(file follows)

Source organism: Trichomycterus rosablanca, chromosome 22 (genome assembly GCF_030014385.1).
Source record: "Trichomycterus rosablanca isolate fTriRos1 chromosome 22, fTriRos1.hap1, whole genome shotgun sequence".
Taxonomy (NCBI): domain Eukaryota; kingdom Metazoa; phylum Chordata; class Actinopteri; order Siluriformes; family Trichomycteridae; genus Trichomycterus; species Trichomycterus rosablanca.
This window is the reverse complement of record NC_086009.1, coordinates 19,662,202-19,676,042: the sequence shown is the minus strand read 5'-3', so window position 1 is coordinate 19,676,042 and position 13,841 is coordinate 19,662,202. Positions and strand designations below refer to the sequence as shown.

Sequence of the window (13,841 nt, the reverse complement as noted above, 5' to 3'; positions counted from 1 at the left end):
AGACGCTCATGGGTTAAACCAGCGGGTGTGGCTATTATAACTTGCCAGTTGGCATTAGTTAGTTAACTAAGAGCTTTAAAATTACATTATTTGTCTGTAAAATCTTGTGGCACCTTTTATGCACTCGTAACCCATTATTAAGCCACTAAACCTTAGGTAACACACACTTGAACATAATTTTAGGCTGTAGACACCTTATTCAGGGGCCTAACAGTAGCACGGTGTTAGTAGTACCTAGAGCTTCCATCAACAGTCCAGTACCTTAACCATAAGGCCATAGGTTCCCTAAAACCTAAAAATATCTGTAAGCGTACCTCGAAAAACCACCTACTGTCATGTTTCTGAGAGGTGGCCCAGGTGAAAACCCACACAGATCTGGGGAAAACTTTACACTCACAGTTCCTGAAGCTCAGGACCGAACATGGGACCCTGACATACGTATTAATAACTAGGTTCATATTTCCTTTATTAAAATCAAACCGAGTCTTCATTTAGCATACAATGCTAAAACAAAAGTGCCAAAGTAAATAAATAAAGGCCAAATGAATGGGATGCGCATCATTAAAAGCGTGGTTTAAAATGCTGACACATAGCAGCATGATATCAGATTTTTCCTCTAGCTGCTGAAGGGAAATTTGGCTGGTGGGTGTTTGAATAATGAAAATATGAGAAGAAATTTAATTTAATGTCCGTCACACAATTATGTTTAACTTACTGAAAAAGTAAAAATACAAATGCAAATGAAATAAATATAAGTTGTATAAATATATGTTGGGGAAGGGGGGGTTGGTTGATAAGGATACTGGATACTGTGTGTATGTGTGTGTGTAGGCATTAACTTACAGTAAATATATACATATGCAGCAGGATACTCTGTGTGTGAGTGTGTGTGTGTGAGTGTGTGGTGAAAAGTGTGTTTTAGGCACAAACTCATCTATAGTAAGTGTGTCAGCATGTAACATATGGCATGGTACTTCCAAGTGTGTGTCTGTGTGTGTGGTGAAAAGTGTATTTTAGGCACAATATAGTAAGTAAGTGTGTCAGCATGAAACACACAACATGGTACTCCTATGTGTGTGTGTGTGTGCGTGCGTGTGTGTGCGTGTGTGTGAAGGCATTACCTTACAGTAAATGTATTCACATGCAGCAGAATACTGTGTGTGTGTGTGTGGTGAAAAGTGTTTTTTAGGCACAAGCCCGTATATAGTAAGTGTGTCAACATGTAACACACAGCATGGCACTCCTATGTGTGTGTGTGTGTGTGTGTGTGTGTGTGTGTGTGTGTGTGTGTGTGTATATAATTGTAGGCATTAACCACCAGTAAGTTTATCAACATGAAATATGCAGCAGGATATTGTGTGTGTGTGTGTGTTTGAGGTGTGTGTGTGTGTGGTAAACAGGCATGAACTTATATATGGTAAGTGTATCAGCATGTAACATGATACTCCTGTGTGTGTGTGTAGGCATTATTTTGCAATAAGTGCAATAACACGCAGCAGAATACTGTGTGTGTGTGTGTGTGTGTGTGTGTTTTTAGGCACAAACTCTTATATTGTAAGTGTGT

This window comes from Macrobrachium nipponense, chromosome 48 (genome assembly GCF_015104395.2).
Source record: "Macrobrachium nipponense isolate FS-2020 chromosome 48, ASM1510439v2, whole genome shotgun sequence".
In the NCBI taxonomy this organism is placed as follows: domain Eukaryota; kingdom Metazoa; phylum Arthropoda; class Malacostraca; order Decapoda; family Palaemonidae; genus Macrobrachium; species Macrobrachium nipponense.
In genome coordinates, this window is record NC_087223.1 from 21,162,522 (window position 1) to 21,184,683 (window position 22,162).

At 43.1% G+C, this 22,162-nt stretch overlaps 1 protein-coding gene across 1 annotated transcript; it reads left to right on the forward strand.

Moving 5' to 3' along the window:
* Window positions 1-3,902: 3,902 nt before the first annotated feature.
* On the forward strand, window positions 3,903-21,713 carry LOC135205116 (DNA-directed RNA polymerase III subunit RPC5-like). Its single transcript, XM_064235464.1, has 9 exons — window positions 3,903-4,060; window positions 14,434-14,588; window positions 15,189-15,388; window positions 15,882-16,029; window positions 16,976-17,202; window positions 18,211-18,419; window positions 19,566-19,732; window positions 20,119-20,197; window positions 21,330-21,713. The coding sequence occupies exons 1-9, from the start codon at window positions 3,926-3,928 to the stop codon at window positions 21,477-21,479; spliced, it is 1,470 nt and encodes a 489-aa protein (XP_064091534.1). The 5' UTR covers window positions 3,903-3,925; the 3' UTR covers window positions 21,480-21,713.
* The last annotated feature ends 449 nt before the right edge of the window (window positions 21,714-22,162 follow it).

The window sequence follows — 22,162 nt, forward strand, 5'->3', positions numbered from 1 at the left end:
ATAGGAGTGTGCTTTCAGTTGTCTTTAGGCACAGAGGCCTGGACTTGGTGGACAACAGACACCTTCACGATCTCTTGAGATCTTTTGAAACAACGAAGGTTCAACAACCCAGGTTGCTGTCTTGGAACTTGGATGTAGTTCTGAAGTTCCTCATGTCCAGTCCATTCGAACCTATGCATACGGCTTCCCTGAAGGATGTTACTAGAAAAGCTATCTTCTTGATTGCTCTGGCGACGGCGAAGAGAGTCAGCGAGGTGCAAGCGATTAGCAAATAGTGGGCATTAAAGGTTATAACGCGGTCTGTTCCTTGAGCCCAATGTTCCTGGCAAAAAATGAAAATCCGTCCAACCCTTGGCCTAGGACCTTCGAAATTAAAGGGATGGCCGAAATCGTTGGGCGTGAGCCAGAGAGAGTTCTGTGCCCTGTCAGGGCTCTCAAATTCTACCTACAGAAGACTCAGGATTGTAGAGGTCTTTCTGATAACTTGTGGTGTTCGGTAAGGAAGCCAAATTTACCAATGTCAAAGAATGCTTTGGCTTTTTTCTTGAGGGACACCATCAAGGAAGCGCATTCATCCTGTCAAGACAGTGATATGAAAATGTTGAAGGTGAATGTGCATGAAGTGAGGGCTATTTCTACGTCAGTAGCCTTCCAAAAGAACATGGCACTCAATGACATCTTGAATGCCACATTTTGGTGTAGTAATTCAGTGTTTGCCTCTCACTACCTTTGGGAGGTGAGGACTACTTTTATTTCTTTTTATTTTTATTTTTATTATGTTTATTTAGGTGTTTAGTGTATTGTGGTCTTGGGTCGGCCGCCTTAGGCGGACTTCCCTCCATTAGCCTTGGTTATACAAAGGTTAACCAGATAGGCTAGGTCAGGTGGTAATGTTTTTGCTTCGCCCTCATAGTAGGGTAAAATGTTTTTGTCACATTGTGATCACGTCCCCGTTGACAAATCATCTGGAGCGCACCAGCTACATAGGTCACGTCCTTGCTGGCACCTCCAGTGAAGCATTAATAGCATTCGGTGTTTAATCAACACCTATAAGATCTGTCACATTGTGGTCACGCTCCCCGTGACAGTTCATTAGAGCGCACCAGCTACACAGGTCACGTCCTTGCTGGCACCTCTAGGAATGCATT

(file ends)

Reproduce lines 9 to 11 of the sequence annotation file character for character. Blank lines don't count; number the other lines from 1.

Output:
In the NCBI taxonomy this organism is placed as follows: domain Eukaryota; kingdom Metazoa; phylum Arthropoda; class Malacostraca; order Decapoda; family Palaemonidae; genus Macrobrachium; species Macrobrachium nipponense.
In genome coordinates, this window is record NC_087223.1 from 21,162,522 (window position 1) to 21,184,683 (window position 22,162).

At 43.1% G+C, this 22,162-nt stretch overlaps 1 protein-coding gene across 1 annotated transcript; it reads left to right on the forward strand.